Why Relying on Luck Is Not a Good Liability Policy

[Phone rings]

Ann: “Cutting Edge, this is Ann.”

Customer: “So, why should I bother with background checks? It’s a waste of money and they just hold up the process. I got work that needs to be done and can’t afford to lose time or candidates.”

Ann: “Can you afford a multi-million dollar lawsuit? Ask yourself: Do I feel lucky? Well, do you?”

Customer: “You got quite an attitude there. And a pretty decent Dirty Harry impression.”

I know—everyone has a bottom line.

And pretty much everyone I know has health insurance. Car insurance. Maybe even dental and vision.

Background checks are good insurance.

Wait. GOOD background checks are good insurance.

Wouldn’t you want know if someone was convicted of a crime before they came to work? If they were going to put you, your company, your employees and your customers at some kind of risk?

Courts have held that you, as an employer, may be liable for negligent hiring if there is something in a candidate’s background that you could have known.

Take for example, the case in California of a carpet cleaning firm that hired based on the warm body theory. In 1998 a newly hired employee was immediately sent into homes to clean carpets. Within a month, the new employee committed a brutal murder. The victim was woman who was having her carpets cleaned. As the facts came out, it became apparent this employee’s past employment claims were false. He had been convicted of a violent crime and had been in prison for the past ten years. If the employer had just taken two minutes to pick up the phone and call the supposed past employment references, the employer would have immediately discovered the fraudulent past employment claims. Had the employer done a simple criminal check, it would have raised red flags. A brief phone call or a simple record check would have a saved a life. The victim’s husband sued the company, the case went to trial and the jury awarded the victim’s family $9.38 million in 2002. The case was appealed and settled out of court.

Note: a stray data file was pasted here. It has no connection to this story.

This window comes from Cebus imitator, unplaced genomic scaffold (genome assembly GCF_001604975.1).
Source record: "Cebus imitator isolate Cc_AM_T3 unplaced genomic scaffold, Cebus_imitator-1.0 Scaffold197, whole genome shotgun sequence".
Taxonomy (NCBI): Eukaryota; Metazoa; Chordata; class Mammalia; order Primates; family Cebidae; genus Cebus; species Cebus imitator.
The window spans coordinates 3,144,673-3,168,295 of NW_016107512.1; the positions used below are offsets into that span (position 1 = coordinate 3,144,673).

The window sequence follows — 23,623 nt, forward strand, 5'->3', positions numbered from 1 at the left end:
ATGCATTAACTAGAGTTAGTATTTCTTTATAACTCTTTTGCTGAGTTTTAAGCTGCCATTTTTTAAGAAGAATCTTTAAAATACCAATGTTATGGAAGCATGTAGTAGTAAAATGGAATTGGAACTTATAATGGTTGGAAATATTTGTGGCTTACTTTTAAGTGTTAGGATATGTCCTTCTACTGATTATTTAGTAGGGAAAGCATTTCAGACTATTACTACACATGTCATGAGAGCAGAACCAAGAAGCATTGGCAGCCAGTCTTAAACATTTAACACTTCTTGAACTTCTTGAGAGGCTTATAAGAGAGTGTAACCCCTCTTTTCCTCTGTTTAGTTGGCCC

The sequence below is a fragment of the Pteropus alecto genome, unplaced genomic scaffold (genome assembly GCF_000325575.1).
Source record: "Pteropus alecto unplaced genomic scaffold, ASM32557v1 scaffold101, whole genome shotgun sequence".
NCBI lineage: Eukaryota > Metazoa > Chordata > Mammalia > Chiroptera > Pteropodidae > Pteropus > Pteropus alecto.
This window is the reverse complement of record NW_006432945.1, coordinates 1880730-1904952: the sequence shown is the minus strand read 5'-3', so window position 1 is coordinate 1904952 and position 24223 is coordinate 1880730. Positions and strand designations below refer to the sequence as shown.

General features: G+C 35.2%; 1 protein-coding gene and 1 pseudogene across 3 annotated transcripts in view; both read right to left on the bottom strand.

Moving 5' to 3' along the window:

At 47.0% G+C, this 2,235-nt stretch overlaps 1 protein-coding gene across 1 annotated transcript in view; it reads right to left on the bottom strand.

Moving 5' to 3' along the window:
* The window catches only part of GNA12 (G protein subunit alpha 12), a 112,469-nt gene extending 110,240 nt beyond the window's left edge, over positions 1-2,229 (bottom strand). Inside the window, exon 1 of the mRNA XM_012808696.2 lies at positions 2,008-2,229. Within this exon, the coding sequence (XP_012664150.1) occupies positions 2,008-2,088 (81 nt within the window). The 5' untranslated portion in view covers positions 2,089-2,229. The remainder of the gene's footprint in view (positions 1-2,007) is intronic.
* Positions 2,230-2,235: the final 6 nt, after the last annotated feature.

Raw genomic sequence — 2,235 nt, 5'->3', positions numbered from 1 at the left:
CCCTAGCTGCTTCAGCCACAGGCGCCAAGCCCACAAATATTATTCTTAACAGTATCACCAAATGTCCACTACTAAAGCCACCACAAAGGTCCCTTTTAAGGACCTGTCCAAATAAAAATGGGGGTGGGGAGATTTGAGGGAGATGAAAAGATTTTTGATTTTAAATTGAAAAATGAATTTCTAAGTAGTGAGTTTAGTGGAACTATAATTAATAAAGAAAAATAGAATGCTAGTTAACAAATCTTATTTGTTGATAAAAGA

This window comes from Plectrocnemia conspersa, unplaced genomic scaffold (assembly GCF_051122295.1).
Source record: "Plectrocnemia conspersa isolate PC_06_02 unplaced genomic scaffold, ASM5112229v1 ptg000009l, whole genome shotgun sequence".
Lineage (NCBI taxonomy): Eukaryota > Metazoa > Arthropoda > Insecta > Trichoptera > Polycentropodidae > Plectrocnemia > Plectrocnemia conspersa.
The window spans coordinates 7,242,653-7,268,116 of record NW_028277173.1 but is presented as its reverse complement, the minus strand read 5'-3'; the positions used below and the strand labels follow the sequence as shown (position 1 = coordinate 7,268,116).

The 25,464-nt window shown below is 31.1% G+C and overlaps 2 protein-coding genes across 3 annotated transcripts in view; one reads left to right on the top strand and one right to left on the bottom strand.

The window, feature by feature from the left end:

So, let’s not have this happen to you. And the kicker is? Mistakes may happen. But can you prove to the jury that you did your best—you were diligent—in hiring, trying to find the best applicant and not just a warm body? If the $4.95 Nationwide Online Supersearch is your best move, you probably can’t say you did your best. Be diligent. Run the SSN traces, search all the applicable jurisdictions at the courthouse level, check the federal courts and sex offender registries. It will cost more than $4.95.

But unless you can afford bad publicity and a $1,000,000+ jury award, it’s money in the bank.